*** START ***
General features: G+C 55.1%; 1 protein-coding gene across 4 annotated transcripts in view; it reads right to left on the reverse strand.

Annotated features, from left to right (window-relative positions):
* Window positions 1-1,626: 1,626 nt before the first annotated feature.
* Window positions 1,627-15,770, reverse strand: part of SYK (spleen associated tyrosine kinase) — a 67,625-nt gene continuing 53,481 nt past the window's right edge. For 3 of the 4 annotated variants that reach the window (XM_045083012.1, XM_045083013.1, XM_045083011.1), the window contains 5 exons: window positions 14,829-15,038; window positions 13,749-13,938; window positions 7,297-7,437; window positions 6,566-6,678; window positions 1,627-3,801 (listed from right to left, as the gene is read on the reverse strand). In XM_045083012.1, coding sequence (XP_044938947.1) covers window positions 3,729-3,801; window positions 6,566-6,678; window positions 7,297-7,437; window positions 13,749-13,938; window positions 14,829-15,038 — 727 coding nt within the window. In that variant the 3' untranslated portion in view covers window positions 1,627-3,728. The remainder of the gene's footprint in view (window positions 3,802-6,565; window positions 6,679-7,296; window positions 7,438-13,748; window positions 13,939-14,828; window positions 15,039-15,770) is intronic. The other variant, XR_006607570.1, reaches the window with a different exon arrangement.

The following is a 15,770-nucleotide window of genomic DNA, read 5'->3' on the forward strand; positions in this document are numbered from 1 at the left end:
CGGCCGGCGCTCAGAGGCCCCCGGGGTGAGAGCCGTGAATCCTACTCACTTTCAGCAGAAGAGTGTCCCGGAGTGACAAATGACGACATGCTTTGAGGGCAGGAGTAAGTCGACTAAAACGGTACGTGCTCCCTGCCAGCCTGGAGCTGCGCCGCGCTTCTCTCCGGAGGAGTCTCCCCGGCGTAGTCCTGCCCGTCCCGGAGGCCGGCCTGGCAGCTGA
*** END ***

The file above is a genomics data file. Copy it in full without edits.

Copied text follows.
General features: G+C 55.1%; 1 protein-coding gene across 4 annotated transcripts in view; it reads right to left on the reverse strand.

Annotated features, from left to right (window-relative positions):
* Window positions 1-1,626: 1,626 nt before the first annotated feature.
* Window positions 1,627-15,770, reverse strand: part of SYK (spleen associated tyrosine kinase) — a 67,625-nt gene continuing 53,481 nt past the window's right edge. For 3 of the 4 annotated variants that reach the window (XM_045083012.1, XM_045083013.1, XM_045083011.1), the window contains 5 exons: window positions 14,829-15,038; window positions 13,749-13,938; window positions 7,297-7,437; window positions 6,566-6,678; window positions 1,627-3,801 (listed from right to left, as the gene is read on the reverse strand). In XM_045083012.1, coding sequence (XP_044938947.1) covers window positions 3,729-3,801; window positions 6,566-6,678; window positions 7,297-7,437; window positions 13,749-13,938; window positions 14,829-15,038 — 727 coding nt within the window. In that variant the 3' untranslated portion in view covers window positions 1,627-3,728. The remainder of the gene's footprint in view (window positions 3,802-6,565; window positions 6,679-7,296; window positions 7,438-13,748; window positions 13,939-14,828; window positions 15,039-15,770) is intronic. The other variant, XR_006607570.1, reaches the window with a different exon arrangement.

The following is a 15,770-nucleotide window of genomic DNA, read 5'->3' on the forward strand; positions in this document are numbered from 1 at the left end:
CGGCCGGCGCTCAGAGGCCCCCGGGGTGAGAGCCGTGAATCCTACTCACTTTCAGCAGAAGAGTGTCCCGGAGTGACAAATGACGACATGCTTTGAGGGCAGGAGTAAGTCGACTAAAACGGTACGTGCTCCCTGCCAGCCTGGAGCTGCGCCGCGCTTCTCTCCGGAGGAGTCTCCCCGGCGTAGTCCTGCCCGTCCCGGAGGCCGGCCTGGCAGCTGA